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Hot road bikes for the commute

by Richard Masoner

Here at Commute By Bike we focus primarily on utility bikes designed more for practical transportation rather than fast sport recreation. I know many of you, however, like the fast road bikes.

My good friend Ken Conley in Silicon Valley is a fast bike fanatic who rides his bike to work. He recently had an opportunity to test the amazing Storck Absolutist 0.9 road bike. This $6,700 carbon fiber bike is handbuilt in Germany and weighs less than 15 pounds.

Using this bike for your commute is a little like racing down the freeway in a Formula 1 race car, so I thought it amusing that Ken wrote about his commute on this bike.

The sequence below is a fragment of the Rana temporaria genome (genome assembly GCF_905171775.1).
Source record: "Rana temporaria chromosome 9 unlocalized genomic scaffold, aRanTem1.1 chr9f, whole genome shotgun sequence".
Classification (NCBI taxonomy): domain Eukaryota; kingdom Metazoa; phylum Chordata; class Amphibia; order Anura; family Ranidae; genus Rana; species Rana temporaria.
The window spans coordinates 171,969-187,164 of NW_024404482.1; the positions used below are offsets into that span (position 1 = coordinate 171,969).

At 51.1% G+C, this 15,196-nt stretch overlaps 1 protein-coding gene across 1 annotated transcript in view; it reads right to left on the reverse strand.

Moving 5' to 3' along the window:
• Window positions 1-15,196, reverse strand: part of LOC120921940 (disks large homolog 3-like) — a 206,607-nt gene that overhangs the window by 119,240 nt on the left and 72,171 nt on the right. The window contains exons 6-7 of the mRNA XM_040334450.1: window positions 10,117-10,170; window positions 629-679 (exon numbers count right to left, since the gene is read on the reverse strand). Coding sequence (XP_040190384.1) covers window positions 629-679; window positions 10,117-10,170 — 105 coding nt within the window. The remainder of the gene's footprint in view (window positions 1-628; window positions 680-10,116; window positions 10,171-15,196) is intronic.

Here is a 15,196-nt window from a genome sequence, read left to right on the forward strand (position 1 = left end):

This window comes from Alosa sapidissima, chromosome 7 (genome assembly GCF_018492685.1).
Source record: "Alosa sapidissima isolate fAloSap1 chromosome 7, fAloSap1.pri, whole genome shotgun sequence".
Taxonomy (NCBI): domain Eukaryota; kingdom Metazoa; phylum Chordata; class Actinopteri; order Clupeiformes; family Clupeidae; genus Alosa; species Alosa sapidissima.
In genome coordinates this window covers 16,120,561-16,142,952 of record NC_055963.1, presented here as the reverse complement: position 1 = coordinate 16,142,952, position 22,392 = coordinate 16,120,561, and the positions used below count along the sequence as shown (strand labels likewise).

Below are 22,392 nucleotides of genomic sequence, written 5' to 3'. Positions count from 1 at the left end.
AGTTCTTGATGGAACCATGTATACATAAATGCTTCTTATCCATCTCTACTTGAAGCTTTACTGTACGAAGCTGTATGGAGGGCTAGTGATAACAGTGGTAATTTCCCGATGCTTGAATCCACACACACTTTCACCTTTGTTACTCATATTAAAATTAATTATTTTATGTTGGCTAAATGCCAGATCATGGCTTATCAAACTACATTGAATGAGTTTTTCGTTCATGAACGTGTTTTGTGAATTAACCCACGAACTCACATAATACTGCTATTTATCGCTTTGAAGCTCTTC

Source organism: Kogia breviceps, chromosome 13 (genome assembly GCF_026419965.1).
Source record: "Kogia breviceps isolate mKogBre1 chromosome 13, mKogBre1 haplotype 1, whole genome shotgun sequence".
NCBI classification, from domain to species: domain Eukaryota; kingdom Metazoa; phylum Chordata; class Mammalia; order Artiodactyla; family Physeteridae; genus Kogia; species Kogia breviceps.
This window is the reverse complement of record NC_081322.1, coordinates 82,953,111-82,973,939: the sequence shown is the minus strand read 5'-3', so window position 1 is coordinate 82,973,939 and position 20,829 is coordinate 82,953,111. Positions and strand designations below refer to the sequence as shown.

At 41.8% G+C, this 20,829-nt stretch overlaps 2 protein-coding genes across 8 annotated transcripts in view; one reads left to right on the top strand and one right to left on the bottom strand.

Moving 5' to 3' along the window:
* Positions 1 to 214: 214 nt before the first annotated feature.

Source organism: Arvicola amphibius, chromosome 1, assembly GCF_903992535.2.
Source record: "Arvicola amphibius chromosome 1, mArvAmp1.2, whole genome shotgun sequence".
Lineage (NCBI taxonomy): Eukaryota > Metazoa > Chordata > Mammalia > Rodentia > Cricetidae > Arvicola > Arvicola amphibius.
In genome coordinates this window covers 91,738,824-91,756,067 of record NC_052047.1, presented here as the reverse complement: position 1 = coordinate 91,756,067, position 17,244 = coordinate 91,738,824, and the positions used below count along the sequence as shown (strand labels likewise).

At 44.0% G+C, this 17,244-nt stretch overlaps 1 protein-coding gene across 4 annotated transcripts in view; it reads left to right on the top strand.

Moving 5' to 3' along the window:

My record for commuting to work was also beat by 5%. I thought my commute time wouldn’t be improved upon because of traffic lights, but I was able to sprint through lights I normally miss.

I’ve been riding my own “go fast” bike (a carbon fiber Specialized Roubaix) lately. How about the rest of you? Do any of you regularly commute in full road kit on a nice bike? Do you usually commute on a commuter but sometimes take the road bike? Does anybody combine training with your commute?

 
Burley nomad 269

38 Responses to “Hot road bikes for the commute”

  1. xcskimt (Robert) says:

    I sometimes combine my commute with training. My favorite bike is my old race bike (Ocshner) that I have converted over to an awesom fixie. I sometimes use my road bike when my friends contact me for an afternoon ride. With my family life being so hectic it sometimes the only free time I have for training.

  2. JMH says: